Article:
Video: Fake Meltdown-Spectre patch emails hiding Smoke Loader malware
Intel says it faces 32 class action lawsuits over its handling of the Meltdown and Spectre CPU vulnerabilities.
"As of February 15, 2018, 30 customer class action lawsuits and two securities class action lawsuits have been filed," Intel reported in its 10-K SEC form on Friday.
The customer class action suits represent various end-user groups and are "seeking monetary damages and equitable relief". The suits claim that end users were "harmed by Intel's actions and/or omissions in connection with the security vulnerabilities".
Patently Apple reports that one of the class action lawsuits, filed by the City of Providence, is seeking $5bn from Intel.
Two more securities class action suits represent people who bought Intel stock between July 27, 2017 and January 4, 2018.
These lawsuits "allege that Intel and certain officers violated securities laws by making statements about Intel's products and internal controls that were revealed to be false or misleading by the disclosure of the security vulnerabilities".
Intel said certain members of its board and officers are facing three separate shareholder derivative action suits in relation to alleged insider trading.
"The complaints allege that the defendants breached their duties to Intel in connection with the disclosure of the security vulnerabilities and the failure to take action in relation to alleged insider trading. The complaints seek to recover damages from the defendants on behalf of Intel."
The last three law suits appear to relate to Intel CEO Brian Krzanich selling $24m in stock and options in November, two months before the bugs were publicly disclosed. Google had reported the bugs privately to Intel in June 2017, about four months before Krzanich set up the stock-sale plan.
The Meltdown and Spectre lawsuits have been filed in US courts and courts in other countries. Given that proceedings are in the early stages, Intel says it can't make a reasonable estimate of the potential losses it could face. Additionally, it warned that it may face new lawsuits from other customers and shareholders seeking damages.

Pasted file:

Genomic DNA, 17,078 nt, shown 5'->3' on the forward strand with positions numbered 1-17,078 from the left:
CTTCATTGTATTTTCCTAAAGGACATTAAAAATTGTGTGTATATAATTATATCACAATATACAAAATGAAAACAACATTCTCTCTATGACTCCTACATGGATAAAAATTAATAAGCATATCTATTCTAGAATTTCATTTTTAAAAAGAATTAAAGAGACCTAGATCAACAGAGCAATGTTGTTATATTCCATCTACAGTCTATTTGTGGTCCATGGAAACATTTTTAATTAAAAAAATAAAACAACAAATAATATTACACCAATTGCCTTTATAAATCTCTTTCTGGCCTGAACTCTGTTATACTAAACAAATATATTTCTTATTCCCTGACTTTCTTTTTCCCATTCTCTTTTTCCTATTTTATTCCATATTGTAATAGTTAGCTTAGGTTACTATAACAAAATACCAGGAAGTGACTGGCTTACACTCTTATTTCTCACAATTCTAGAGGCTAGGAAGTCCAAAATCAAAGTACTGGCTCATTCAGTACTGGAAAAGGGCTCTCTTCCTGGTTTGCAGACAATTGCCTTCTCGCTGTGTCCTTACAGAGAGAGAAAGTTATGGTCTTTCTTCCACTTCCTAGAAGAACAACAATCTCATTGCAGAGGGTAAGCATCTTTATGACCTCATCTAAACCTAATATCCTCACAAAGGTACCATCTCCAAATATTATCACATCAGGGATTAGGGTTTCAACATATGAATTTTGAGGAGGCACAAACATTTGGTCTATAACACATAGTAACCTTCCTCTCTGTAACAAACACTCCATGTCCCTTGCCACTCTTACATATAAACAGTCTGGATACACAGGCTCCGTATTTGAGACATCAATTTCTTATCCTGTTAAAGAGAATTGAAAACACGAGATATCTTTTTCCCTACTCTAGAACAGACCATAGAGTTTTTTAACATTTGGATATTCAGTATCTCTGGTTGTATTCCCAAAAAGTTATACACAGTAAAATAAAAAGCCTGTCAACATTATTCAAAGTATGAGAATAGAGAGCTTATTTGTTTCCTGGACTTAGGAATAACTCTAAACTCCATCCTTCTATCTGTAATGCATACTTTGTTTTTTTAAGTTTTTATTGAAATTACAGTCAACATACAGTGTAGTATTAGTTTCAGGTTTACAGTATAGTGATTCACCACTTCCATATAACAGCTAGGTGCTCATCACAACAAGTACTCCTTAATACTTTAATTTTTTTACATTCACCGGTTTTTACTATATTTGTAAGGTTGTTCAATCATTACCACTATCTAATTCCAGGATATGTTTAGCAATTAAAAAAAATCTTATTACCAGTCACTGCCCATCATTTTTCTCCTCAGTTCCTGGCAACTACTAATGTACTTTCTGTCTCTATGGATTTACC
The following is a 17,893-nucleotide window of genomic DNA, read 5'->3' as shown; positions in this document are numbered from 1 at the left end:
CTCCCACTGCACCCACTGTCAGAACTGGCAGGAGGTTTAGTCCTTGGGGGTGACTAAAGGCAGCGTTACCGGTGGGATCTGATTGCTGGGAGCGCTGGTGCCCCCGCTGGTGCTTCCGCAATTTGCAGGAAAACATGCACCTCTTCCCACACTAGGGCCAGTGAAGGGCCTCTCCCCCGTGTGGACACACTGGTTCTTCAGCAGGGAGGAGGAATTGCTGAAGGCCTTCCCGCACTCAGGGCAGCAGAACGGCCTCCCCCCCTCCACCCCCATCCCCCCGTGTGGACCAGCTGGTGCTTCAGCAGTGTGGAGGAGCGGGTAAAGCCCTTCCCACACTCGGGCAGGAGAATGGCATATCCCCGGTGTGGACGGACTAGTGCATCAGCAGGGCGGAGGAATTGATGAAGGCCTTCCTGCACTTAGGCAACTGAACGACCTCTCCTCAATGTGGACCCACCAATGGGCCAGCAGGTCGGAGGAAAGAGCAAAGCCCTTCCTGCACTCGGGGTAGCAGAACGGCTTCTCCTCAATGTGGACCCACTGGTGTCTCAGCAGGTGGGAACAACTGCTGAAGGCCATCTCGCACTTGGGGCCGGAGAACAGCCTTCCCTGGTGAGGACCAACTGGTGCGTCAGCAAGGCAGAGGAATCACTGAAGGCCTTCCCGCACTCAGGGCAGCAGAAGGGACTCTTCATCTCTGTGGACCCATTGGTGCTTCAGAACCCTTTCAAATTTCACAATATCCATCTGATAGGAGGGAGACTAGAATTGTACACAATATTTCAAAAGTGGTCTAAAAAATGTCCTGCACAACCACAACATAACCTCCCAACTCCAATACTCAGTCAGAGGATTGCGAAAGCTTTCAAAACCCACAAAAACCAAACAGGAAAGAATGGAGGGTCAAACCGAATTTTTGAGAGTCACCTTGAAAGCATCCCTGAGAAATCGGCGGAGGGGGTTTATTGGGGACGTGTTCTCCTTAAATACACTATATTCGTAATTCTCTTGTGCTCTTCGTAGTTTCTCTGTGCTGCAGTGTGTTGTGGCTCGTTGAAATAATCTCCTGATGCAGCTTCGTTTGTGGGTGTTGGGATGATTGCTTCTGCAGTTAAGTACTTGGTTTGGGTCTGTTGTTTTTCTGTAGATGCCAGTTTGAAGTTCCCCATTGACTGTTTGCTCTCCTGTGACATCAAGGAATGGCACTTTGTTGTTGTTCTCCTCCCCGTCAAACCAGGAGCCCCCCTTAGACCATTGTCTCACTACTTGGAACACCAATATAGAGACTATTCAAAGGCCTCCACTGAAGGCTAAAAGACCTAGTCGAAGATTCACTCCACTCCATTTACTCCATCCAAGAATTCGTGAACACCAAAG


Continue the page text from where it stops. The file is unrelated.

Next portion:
Meltdown and Spectre affect processors designs from Arm and AMD too, but only Intel chips are affected by all three variants of the CPU attacks.
Intel's hardware fixes for the CPU vulnerabilities have caused a variety of issues, from unexpected reboots to in some cases data loss.
Intel began supplying fresh updates for Skylake processors last week, which will be delivered as BIOS updates from PC makers. New updates for older chips such as Broadwell and Haswell are also coming.
The company initially said reboots were limited to older chips but later admitted newer chips were also affected and advised PC makers to stop distributing its microcode updates.
Intel notes in its SEC form that "recent publicity regarding side-channel exploits may also result in increased attempts by third parties to identify additional variants".
Indeed, this process is already occurring, with researchers at Princeton and Nvidia revealing last week that they have identified new variants of Meltdown and Spectre that could require chipmakers like Intel to create new hardware mitigations in addition to current fixes.
Intel last week announced a new limited-term bug bounty focusing on side-channel attacks, offering researchers up to $250,000 for new attacks like Meltdown and Spectre.
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